Incremental Democracy: The Policy Effects of Partisan Control of State Government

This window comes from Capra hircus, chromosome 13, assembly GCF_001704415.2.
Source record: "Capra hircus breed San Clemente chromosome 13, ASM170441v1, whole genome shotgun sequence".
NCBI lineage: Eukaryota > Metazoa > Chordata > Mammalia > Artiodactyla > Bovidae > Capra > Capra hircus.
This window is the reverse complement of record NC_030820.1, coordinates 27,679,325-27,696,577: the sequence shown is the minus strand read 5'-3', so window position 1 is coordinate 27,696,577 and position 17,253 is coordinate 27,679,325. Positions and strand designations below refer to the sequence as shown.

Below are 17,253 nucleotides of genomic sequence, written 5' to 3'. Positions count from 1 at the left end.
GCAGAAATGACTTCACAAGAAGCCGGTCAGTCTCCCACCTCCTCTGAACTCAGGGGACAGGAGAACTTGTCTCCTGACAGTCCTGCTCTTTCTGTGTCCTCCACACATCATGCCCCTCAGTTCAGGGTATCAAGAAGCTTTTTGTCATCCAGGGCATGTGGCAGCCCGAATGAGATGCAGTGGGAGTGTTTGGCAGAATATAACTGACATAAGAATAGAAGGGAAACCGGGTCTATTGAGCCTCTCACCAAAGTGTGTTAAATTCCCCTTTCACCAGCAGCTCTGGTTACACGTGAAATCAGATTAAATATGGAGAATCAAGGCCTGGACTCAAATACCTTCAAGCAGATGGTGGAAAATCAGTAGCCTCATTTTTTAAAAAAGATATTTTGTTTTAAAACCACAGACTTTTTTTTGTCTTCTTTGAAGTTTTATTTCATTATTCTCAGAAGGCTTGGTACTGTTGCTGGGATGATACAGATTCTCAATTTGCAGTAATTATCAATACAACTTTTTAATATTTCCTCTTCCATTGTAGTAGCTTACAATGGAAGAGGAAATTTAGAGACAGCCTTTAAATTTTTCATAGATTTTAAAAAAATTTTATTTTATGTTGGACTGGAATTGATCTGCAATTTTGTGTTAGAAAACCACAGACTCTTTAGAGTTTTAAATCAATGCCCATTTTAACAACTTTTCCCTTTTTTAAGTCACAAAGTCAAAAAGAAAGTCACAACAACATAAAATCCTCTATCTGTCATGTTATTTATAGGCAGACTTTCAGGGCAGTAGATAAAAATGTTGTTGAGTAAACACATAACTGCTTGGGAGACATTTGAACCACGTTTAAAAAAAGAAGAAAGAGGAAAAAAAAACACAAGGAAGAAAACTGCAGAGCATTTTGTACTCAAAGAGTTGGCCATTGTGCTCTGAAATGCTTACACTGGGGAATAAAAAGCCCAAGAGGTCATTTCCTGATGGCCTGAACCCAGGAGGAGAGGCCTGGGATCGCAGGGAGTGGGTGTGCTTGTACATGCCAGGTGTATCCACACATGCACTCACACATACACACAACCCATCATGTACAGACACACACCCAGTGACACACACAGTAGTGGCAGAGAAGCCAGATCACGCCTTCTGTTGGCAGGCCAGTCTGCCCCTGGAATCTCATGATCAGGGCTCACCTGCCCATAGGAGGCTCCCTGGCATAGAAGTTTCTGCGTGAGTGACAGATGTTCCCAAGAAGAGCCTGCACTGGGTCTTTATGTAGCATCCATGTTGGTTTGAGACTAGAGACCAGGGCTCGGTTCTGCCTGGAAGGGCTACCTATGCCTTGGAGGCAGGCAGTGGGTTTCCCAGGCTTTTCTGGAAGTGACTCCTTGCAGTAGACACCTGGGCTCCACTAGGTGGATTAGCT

How much does it matter whether Democrats or Republicans control the government? Unless the two parties converge completely, election outcomes should have some impact on policy, but the existing evidence for policy effects of party control is surprisingly weak and inconsistent. We bring clarity to this question, using regression-discontinuity and dynamic panel analyses to estimate the effects of party control of state legislatures and governorships on a new annual measure of state policy liberalism. We find that throughout the 1936–2014 period, electing Democrats has led to more liberal policies, but that in recent decades the policy effects of party control have approximately doubled in magnitude. We present evidence that this increase is at least partially explained by the ideological divergence of the parties’ office holders and electoral coalitions. At the same time, we also show that party effects remain substantively modest, paling relative to policy differences across states.